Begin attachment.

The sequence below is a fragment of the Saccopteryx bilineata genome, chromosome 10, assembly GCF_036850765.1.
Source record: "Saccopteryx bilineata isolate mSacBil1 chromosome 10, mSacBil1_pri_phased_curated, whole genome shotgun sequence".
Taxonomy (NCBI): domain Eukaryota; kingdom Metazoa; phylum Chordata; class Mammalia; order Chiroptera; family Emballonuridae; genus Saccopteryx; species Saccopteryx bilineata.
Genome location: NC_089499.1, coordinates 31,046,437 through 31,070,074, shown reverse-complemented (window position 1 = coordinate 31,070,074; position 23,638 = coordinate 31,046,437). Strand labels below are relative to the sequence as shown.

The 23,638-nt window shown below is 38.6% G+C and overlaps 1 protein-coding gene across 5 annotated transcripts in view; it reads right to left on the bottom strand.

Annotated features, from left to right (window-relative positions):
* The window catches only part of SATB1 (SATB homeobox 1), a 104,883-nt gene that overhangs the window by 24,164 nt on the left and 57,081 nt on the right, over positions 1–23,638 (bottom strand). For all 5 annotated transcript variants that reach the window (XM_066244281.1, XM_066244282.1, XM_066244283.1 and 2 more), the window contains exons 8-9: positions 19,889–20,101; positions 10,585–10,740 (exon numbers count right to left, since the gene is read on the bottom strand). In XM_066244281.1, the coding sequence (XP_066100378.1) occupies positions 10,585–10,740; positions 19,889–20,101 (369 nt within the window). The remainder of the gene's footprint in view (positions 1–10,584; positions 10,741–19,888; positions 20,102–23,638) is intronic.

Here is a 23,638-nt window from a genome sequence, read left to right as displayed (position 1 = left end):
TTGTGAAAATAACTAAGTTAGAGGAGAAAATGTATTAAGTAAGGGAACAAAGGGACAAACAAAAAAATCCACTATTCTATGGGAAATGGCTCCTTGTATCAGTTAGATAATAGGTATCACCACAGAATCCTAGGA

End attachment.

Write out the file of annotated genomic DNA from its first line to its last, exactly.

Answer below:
The sequence below is a fragment of the Saccopteryx bilineata genome, chromosome 10, assembly GCF_036850765.1.
Source record: "Saccopteryx bilineata isolate mSacBil1 chromosome 10, mSacBil1_pri_phased_curated, whole genome shotgun sequence".
Taxonomy (NCBI): domain Eukaryota; kingdom Metazoa; phylum Chordata; class Mammalia; order Chiroptera; family Emballonuridae; genus Saccopteryx; species Saccopteryx bilineata.
Genome location: NC_089499.1, coordinates 31,046,437 through 31,070,074, shown reverse-complemented (window position 1 = coordinate 31,070,074; position 23,638 = coordinate 31,046,437). Strand labels below are relative to the sequence as shown.

The 23,638-nt window shown below is 38.6% G+C and overlaps 1 protein-coding gene across 5 annotated transcripts in view; it reads right to left on the bottom strand.

Annotated features, from left to right (window-relative positions):
* The window catches only part of SATB1 (SATB homeobox 1), a 104,883-nt gene that overhangs the window by 24,164 nt on the left and 57,081 nt on the right, over positions 1–23,638 (bottom strand). For all 5 annotated transcript variants that reach the window (XM_066244281.1, XM_066244282.1, XM_066244283.1 and 2 more), the window contains exons 8-9: positions 19,889–20,101; positions 10,585–10,740 (exon numbers count right to left, since the gene is read on the bottom strand). In XM_066244281.1, the coding sequence (XP_066100378.1) occupies positions 10,585–10,740; positions 19,889–20,101 (369 nt within the window). The remainder of the gene's footprint in view (positions 1–10,584; positions 10,741–19,888; positions 20,102–23,638) is intronic.

Here is a 23,638-nt window from a genome sequence, read left to right as displayed (position 1 = left end):
TTGTGAAAATAACTAAGTTAGAGGAGAAAATGTATTAAGTAAGGGAACAAAGGGACAAACAAAAAAATCCACTATTCTATGGGAAATGGCTCCTTGTATCAGTTAGATAATAGGTATCACCACAGAATCCTAGGA